When a service provider doesn’t feel confident, the tendency is to jump in and start to try to solve the problems that the prospect is raising. But guess what: they haven’t hired you yet! So you’re actually reducing their urgency to solve that problem by giving them solutions.

It’s not about your personality.

This might be surprising; people don’t actually care how different you are…they care about how different your service or product is. My business is a perfect example of this.

I am a financial planner, but I’m a financial planner who doesn’t sell products…I literally sell NOTHING except my advice. This is unusual in my industry.  So the average financial planner who does sell products and have asset management — which is the norm — their average client acquisition is 12 clients a year.

Whether you offer a service or a physical product, what closes the sale is how well you can explain and demonstrate your unique way of achieving the customer’s goals.

Now I, on the other hand, get on average 150 clients a year. So when I talk to traditional planners and they’re saying, “How do you make a living?” I’m like, “Well, I actually make a great living, because more people are interested in me because I do things so differently.”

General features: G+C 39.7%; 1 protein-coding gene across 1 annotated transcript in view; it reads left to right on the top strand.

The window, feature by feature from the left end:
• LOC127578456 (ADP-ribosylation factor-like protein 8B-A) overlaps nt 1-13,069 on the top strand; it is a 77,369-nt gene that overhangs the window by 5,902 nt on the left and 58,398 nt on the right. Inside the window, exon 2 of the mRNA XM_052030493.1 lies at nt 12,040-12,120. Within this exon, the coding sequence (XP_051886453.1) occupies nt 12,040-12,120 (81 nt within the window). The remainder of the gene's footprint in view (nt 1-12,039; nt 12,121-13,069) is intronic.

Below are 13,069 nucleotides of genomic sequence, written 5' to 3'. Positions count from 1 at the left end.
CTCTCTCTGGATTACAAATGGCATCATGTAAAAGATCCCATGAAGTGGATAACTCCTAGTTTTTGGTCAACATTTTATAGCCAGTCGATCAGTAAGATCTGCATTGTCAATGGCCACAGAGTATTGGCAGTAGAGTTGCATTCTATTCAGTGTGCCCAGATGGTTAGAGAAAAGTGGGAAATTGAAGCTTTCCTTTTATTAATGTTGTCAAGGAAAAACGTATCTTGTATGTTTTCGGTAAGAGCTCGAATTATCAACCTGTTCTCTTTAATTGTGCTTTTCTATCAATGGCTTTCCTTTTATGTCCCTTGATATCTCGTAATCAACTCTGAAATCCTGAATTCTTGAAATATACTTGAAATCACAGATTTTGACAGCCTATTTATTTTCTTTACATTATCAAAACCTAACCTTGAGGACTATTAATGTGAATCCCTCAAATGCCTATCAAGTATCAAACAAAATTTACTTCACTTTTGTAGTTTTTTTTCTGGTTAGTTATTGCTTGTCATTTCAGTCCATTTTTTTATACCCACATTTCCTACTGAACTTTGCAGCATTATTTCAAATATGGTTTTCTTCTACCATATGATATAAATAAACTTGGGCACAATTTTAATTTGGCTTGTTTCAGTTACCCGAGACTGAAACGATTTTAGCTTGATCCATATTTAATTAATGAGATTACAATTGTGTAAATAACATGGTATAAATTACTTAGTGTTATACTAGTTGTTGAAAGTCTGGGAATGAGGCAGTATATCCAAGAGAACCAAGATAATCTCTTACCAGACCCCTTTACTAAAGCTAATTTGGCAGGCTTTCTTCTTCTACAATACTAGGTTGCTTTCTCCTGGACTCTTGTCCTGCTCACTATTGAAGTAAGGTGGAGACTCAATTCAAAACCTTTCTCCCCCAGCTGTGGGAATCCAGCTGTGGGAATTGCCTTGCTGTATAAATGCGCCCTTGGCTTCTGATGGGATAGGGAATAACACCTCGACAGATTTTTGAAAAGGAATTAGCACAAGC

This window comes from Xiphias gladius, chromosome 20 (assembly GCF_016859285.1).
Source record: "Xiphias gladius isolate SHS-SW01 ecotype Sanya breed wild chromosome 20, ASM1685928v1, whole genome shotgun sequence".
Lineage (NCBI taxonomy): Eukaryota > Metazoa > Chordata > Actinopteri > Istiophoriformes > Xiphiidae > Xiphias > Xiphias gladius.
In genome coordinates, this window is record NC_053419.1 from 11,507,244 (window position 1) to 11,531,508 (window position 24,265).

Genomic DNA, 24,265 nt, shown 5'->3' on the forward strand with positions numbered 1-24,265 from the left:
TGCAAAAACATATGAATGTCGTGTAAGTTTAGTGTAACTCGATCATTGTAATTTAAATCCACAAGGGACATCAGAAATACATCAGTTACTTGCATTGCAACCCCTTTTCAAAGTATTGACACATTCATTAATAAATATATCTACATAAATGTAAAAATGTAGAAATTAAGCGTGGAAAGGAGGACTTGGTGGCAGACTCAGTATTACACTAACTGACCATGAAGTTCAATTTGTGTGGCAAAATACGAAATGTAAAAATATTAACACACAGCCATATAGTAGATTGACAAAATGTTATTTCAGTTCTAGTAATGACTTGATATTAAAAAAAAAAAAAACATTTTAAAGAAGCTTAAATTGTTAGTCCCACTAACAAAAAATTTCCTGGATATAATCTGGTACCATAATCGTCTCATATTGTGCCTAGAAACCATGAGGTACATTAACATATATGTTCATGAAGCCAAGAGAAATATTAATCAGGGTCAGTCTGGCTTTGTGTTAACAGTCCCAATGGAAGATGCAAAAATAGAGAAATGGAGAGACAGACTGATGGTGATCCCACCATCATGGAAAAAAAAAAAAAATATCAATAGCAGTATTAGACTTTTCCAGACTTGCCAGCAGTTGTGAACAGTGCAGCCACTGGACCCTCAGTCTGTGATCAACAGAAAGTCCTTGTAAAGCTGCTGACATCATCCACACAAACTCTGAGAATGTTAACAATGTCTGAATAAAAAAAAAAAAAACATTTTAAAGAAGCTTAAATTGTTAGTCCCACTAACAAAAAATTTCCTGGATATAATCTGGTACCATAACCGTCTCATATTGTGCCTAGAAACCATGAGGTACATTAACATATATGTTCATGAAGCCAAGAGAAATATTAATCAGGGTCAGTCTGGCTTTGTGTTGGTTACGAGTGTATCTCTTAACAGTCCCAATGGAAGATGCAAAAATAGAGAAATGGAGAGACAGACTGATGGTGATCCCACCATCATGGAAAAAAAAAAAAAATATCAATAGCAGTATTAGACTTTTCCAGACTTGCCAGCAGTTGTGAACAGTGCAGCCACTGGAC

The difference in my service cuts through that noise and so I stand out because I’m the only one not selling any asset management or products. People don’t care about how nice I am, how down-to-earth I am. Those might be advantages when they get on the phone with me and they actually like who I am as a person, but they wouldn’t be getting on the phone with me unless I had a significant differentiation point in the service I provide.

It’s about the process (and the results).

Alright, so since sales isn’t about you, what is it about?

It’s about your process or system — the unique and different way that you get results for your clients.  It’s about your unique client experience.

Whether you offer a service or a physical product, what closes the sale is how well you can explain and demonstrate your unique way of achieving the customer’s goals.

For a coach or service provider, it might be the process or system you walk clients through to achieve an outcome.  For a product, it’s the way your product meets a need that other competitors don’t.  

Therefore you need to shift the conversation from you to the process — and explaining how, because you are so different from the norm, it will get them better results. This is why you need to get super-clear on why people are coming to you instead of somebody else.